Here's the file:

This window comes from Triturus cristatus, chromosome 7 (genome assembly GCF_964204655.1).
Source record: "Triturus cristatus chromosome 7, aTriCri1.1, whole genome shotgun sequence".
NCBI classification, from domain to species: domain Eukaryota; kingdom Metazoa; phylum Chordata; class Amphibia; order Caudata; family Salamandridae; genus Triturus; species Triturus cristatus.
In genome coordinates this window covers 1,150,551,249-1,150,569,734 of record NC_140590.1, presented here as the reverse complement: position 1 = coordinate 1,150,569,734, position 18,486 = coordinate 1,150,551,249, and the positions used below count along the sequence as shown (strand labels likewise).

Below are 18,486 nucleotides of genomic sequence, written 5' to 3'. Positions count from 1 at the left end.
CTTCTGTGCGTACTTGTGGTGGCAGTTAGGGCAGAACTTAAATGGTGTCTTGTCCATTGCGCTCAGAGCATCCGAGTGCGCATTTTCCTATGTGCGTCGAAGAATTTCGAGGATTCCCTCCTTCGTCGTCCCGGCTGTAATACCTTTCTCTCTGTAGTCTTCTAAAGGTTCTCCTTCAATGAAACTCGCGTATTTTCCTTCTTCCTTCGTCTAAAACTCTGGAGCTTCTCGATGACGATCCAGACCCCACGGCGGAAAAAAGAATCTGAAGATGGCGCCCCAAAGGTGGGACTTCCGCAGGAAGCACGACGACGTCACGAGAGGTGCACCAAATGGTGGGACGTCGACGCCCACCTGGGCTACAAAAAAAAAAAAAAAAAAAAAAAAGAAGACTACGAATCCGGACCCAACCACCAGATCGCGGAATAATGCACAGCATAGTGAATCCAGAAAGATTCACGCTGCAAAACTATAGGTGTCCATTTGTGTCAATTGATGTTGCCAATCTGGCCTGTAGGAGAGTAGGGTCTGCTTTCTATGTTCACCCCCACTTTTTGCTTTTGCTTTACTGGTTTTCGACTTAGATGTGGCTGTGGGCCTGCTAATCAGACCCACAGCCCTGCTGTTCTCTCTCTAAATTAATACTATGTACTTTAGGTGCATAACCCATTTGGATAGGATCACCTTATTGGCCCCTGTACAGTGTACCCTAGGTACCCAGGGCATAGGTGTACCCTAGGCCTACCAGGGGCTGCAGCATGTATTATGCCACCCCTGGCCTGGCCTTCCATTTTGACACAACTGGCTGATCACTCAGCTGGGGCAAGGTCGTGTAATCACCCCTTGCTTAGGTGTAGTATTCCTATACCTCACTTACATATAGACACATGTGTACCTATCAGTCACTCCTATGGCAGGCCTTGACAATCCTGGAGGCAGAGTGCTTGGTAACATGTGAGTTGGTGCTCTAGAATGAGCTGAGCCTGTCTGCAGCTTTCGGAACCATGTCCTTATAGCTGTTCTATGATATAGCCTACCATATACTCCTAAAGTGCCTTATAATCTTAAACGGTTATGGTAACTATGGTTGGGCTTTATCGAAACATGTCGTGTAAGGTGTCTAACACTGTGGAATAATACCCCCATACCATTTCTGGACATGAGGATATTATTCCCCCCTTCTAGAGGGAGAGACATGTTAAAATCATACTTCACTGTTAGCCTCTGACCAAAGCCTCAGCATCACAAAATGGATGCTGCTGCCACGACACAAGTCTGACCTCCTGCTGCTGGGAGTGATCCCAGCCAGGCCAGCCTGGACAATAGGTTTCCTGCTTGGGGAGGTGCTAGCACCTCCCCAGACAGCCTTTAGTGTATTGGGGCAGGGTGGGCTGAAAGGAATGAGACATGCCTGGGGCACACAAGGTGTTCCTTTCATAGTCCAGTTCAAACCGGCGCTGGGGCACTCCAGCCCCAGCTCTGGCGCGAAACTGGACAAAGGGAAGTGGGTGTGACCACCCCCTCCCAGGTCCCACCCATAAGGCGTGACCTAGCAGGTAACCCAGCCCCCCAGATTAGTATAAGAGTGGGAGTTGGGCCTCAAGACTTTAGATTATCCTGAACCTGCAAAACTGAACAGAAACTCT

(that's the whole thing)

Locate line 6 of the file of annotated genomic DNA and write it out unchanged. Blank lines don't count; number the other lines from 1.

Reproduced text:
CTTCTGTGCGTACTTGTGGTGGCAGTTAGGGCAGAACTTAAATGGTGTCTTGTCCATTGCGCTCAGAGCATCCGAGTGCGCATTTTCCTATGTGCGTCGAAGAATTTCGAGGATTCCCTCCTTCGTCGTCCCGGCTGTAATACCTTTCTCTCTGTAGTCTTCTAAAGGTTCTCCTTCAATGAAACTCGCGTATTTTCCTTCTTCCTTCGTCTAAAACTCTGGAGCTTCTCGATGACGATCCAGACCCCACGGCGGAAAAAAGAATCTGAAGATGGCGCCCCAAAGGTGGGACTTCCGCAGGAAGCACGACGACGTCACGAGAGGTGCACCAAATGGTGGGACGTCGACGCCCACCTGGGCTACAAAAAAAAAAAAAAAAAAAAAAAAGAAGACTACGAATCCGGACCCAACCACCAGATCGCGGAATAATGCACAGCATAGTGAATCCAGAAAGATTCACGCTGCAAAACTATAGGTGTCCATTTGTGTCAATTGATGTTGCCAATCTGGCCTGTAGGAGAGTAGGGTCTGCTTTCTATGTTCACCCCCACTTTTTGCTTTTGCTTTACTGGTTTTCGACTTAGATGTGGCTGTGGGCCTGCTAATCAGACCCACAGCCCTGCTGTTCTCTCTCTAAATTAATACTATGTACTTTAGGTGCATAACCCATTTGGATAGGATCACCTTATTGGCCCCTGTACAGTGTACCCTAGGTACCCAGGGCATAGGTGTACCCTAGGCCTACCAGGGGCTGCAGCATGTATTATGCCACCCCTGGCCTGGCCTTCCATTTTGACACAACTGGCTGATCACTCAGCTGGGGCAAGGTCGTGTAATCACCCCTTGCTTAGGTGTAGTATTCCTATACCTCACTTACATATAGACACATGTGTACCTATCAGTCACTCCTATGGCAGGCCTTGACAATCCTGGAGGCAGAGTGCTTGGTAACATGTGAGTTGGTGCTCTAGAATGAGCTGAGCCTGTCTGCAGCTTTCGGAACCATGTCCTTATAGCTGTTCTATGATATAGCCTACCATATACTCCTAAAGTGCCTTATAATCTTAAACGGTTATGGTAACTATGGTTGGGCTTTATCGAAACATGTCGTGTAAGGTGTCTAACACTGTGGAATAATACCCCCATACCATTTCTGGACATGAGGATATTATTCCCCCCTTCTAGAGGGAGAGACATGTTAAAATCATACTTCACTGTTAGCCTCTGACCAAAGCCTCAGCATCACAAAATGGATGCTGCTGCCACGACACAAGTCTGACCTCCTGCTGCTGGGAGTGATCCCAGCCAGGCCAGCCTGGACAATAGGTTTCCTGCTTGGGGAGGTGCTAGCACCTCCCCAGACAGCCTTTAGTGTATTGGGGCAGGGTGGGCTGAAAGGAATGAGACATGCCTGGGGCACACAAGGTGTTCCTTTCATAGTCCAGTTCAAACCGGCGCTGGGGCACTCCAGCCCCAGCTCTGGCGCGAAACTGGACAAAGGGAAGTGGGTGTGACCACCCCCTCCCAGGTCCCACCCATAAGGCGTGACCTAGCAGGTAACCCAGCCCCCCAGATTAGTATAAGAGTGGGAGTTGGGCCTCAAGACTTTAGATTATCCTGAACCTGCAAAACTGAACAGAAACTCT